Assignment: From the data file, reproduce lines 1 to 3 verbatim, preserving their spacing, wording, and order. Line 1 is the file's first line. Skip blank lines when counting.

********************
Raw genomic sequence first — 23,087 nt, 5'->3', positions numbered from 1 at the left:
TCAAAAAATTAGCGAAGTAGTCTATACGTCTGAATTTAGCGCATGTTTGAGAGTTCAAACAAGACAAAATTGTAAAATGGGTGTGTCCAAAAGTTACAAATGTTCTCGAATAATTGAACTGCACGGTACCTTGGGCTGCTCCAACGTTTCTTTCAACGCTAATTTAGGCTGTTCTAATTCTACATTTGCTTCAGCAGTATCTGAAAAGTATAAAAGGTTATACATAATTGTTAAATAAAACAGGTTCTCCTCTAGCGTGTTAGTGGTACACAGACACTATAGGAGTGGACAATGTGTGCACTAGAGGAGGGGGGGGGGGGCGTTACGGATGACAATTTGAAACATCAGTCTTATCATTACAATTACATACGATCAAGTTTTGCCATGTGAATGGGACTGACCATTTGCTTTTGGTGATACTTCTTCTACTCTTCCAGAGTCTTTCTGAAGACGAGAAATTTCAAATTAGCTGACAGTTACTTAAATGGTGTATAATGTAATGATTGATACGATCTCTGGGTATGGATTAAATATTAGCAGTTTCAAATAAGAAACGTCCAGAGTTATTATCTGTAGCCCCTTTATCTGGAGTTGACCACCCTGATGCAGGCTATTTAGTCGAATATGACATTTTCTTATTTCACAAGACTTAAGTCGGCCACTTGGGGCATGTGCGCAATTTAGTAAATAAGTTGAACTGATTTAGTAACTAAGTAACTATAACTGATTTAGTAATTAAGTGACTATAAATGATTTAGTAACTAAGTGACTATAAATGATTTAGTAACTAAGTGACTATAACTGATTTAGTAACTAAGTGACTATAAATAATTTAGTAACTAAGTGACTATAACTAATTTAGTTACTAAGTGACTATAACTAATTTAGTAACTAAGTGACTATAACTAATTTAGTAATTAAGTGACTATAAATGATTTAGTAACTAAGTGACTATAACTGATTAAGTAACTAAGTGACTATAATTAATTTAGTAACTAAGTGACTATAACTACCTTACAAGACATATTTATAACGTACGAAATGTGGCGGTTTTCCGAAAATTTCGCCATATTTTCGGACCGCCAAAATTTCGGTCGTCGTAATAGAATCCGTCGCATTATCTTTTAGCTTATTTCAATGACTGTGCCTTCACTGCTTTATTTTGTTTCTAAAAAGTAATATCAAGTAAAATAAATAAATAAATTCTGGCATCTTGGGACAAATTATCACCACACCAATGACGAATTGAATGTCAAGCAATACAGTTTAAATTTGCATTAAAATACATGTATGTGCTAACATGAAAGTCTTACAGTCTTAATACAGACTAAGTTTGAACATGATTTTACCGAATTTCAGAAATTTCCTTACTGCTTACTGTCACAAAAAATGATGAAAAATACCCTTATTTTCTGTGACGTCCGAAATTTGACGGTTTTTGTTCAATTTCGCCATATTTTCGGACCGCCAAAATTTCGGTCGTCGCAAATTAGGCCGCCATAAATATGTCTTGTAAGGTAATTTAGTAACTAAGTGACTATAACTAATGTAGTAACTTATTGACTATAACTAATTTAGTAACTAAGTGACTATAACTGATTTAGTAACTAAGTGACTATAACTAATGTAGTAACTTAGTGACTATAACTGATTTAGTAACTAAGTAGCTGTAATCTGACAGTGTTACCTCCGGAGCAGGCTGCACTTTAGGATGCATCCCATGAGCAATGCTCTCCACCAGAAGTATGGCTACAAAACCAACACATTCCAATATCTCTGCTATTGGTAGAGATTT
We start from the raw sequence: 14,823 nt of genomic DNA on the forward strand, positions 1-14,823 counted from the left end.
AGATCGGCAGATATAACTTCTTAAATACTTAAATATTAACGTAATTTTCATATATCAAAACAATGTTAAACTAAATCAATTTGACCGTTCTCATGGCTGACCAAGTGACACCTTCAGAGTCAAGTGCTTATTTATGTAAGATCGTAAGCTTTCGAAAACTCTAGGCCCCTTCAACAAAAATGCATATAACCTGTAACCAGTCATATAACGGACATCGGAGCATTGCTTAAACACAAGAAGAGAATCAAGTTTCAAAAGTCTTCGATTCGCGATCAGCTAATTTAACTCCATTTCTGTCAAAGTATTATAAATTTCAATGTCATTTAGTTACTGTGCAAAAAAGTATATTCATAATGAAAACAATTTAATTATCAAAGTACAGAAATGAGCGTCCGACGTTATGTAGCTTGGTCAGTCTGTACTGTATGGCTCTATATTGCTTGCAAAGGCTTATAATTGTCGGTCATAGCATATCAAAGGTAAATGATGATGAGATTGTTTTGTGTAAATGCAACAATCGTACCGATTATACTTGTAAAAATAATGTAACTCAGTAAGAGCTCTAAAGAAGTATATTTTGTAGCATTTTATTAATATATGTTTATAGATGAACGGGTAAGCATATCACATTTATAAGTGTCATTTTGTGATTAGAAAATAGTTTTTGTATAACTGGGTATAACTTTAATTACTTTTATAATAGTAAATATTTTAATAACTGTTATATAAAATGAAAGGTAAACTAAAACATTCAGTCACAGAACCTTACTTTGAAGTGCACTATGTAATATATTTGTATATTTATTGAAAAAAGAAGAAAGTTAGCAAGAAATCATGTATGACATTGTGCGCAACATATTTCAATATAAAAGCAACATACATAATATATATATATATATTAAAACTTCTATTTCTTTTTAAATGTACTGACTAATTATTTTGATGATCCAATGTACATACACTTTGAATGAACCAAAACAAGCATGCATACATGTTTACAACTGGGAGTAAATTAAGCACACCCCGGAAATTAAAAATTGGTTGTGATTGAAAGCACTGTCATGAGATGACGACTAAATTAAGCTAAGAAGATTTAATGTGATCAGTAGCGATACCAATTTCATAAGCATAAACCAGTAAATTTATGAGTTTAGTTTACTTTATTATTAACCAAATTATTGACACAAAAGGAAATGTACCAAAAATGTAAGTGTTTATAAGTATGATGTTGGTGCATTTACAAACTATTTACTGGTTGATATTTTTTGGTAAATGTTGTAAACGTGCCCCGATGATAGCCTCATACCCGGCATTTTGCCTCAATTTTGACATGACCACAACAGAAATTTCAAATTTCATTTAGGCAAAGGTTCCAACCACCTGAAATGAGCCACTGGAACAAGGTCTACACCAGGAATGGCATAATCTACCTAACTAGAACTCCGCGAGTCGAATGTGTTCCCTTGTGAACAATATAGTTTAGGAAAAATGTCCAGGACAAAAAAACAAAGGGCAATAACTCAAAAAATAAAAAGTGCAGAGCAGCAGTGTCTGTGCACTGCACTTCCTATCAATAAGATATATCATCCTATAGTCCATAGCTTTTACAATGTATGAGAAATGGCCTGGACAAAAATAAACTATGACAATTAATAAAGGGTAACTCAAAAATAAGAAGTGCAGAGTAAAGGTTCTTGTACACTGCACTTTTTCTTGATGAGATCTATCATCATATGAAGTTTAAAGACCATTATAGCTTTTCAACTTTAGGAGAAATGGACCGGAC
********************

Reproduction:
Raw genomic sequence first — 23,087 nt, 5'->3', positions numbered from 1 at the left:
TCAAAAAATTAGCGAAGTAGTCTATACGTCTGAATTTAGCGCATGTTTGAGAGTTCAAACAAGACAAAATTGTAAAATGGGTGTGTCCAAAAGTTACAAATGTTCTCGAATAATTGAACTGCACGGTACCTTGGGCTGCTCCAACGTTTCTTTCAACGCTAATTTAGGCTGTTCTAATTCTACATTTGCTTCAGCAGTATCTGAAAAGTATAAAAGGTTATACATAATTGTTAAATAAAACAGGTTCTCCTCTAGCGTGTTAGTGGTACACAGACACTATAGGAGTGGACAATGTGTGCACTAGAGGAGGGGGGGGGGGGCGTTACGGATGACAATTTGAAACATCAGTCTTATCATTACAATTACATACGATCAAGTTTTGCCATGTGAATGGGACTGACCATTTGCTTTTGGTGATACTTCTTCTACTCTTCCAGAGTCTTTCTGAAGACGAGAAATTTCAAATTAGCTGACAGTTACTTAAATGGTGTATAATGTAATGATTGATACGATCTCTGGGTATGGATTAAATATTAGCAGTTTCAAATAAGAAACGTCCAGAGTTATTATCTGTAGCCCCTTTATCTGGAGTTGACCACCCTGATGCAGGCTATTTAGTCGAATATGACATTTTCTTATTTCACAAGACTTAAGTCGGCCACTTGGGGCATGTGCGCAATTTAGTAAATAAGTTGAACTGATTTAGTAACTAAGTAACTATAACTGATTTAGTAATTAAGTGACTATAAATGATTTAGTAACTAAGTGACTATAAATGATTTAGTAACTAAGTGACTATAACTGATTTAGTAACTAAGTGACTATAAATAATTTAGTAACTAAGTGACTATAACTAATTTAGTTACTAAGTGACTATAACTAATTTAGTAACTAAGTGACTATAACTAATTTAGTAATTAAGTGACTATAAATGATTTAGTAACTAAGTGACTATAACTGATTAAGTAACTAAGTGACTATAATTAATTTAGTAACTAAGTGACTATAACTACCTTACAAGACATATTTATAACGTACGAAATGTGGCGGTTTTCCGAAAATTTCGCCATATTTTCGGACCGCCAAAATTTCGGTCGTCGTAATAGAATCCGTCGCATTATCTTTTAGCTTATTTCAATGACTGTGCCTTCACTGCTTTATTTTGTTTCTAAAAAGTAATATCAAGTAAAATAAATAAATAAATTCTGGCATCTTGGGACAAATTATCACCACACCAATGACGAATTGAATGTCAAGCAATACAGTTTAAATTTGCATTAAAATACATGTATGTGCTAACATGAAAGTCTTACAGTCTTAATACAGACTAAGTTTGAACATGATTTTACCGAATTTCAGAAATTTCCTTACTGCTTACTGTCACAAAAAATGATGAAAAATACCCTTATTTTCTGTGACGTCCGAAATTTGACGGTTTTTGTTCAATTTCGCCATATTTTCGGACCGCCAAAATTTCGGTCGTCGCAAATTAGGCCGCCATAAATATGTCTTGTAAGGTAATTTAGTAACTAAGTGACTATAACTAATGTAGTAACTTATTGACTATAACTAATTTAGTAACTAAGTGACTATAACTGATTTAGTAACTAAGTGACTATAACTAATGTAGTAACTTAGTGACTATAACTGATTTAGTAACTAAGTAGCTGTAATCTGACAGTGTTACCTCCGGAGCAGGCTGCACTTTAGGATGCATCCCATGAGCAATGCTCTCCACCAGAAGTATGGCTACAAAACCAACACATTCCAATATCTCTGCTATTGGTAGAGATTT
We start from the raw sequence: 14,823 nt of genomic DNA on the forward strand, positions 1-14,823 counted from the left end.